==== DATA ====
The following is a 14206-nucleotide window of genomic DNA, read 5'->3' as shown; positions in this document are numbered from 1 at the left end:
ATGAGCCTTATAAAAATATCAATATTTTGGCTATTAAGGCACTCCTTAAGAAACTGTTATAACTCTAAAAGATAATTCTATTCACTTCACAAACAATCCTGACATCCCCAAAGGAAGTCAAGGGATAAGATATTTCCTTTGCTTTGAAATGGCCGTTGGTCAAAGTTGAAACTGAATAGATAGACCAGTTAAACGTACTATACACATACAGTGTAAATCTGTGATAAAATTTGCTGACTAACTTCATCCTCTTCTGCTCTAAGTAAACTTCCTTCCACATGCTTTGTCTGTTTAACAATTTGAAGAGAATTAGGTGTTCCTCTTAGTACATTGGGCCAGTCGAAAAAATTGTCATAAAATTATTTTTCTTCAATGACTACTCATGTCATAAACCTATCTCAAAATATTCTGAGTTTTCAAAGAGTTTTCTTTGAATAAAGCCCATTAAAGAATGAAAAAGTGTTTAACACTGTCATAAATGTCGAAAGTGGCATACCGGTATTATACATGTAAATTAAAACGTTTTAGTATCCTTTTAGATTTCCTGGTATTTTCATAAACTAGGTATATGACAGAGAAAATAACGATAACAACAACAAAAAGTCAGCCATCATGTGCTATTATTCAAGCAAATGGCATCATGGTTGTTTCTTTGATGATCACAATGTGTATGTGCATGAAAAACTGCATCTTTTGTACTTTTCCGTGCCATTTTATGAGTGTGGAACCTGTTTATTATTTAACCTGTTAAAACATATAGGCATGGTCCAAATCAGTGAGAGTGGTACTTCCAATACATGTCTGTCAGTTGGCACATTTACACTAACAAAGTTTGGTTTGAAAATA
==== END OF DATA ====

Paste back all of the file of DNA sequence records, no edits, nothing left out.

The following is a 14206-nucleotide window of genomic DNA, read 5'->3' as shown; positions in this document are numbered from 1 at the left end:
ATGAGCCTTATAAAAATATCAATATTTTGGCTATTAAGGCACTCCTTAAGAAACTGTTATAACTCTAAAAGATAATTCTATTCACTTCACAAACAATCCTGACATCCCCAAAGGAAGTCAAGGGATAAGATATTTCCTTTGCTTTGAAATGGCCGTTGGTCAAAGTTGAAACTGAATAGATAGACCAGTTAAACGTACTATACACATACAGTGTAAATCTGTGATAAAATTTGCTGACTAACTTCATCCTCTTCTGCTCTAAGTAAACTTCCTTCCACATGCTTTGTCTGTTTAACAATTTGAAGAGAATTAGGTGTTCCTCTTAGTACATTGGGCCAGTCGAAAAAATTGTCATAAAATTATTTTTCTTCAATGACTACTCATGTCATAAACCTATCTCAAAATATTCTGAGTTTTCAAAGAGTTTTCTTTGAATAAAGCCCATTAAAGAATGAAAAAGTGTTTAACACTGTCATAAATGTCGAAAGTGGCATACCGGTATTATACATGTAAATTAAAACGTTTTAGTATCCTTTTAGATTTCCTGGTATTTTCATAAACTAGGTATATGACAGAGAAAATAACGATAACAACAACAAAAAGTCAGCCATCATGTGCTATTATTCAAGCAAATGGCATCATGGTTGTTTCTTTGATGATCACAATGTGTATGTGCATGAAAAACTGCATCTTTTGTACTTTTCCGTGCCATTTTATGAGTGTGGAACCTGTTTATTATTTAACCTGTTAAAACATATAGGCATGGTCCAAATCAGTGAGAGTGGTACTTCCAATACATGTCTGTCAGTTGGCACATTTACACTAACAAAGTTTGGTTTGAAAATA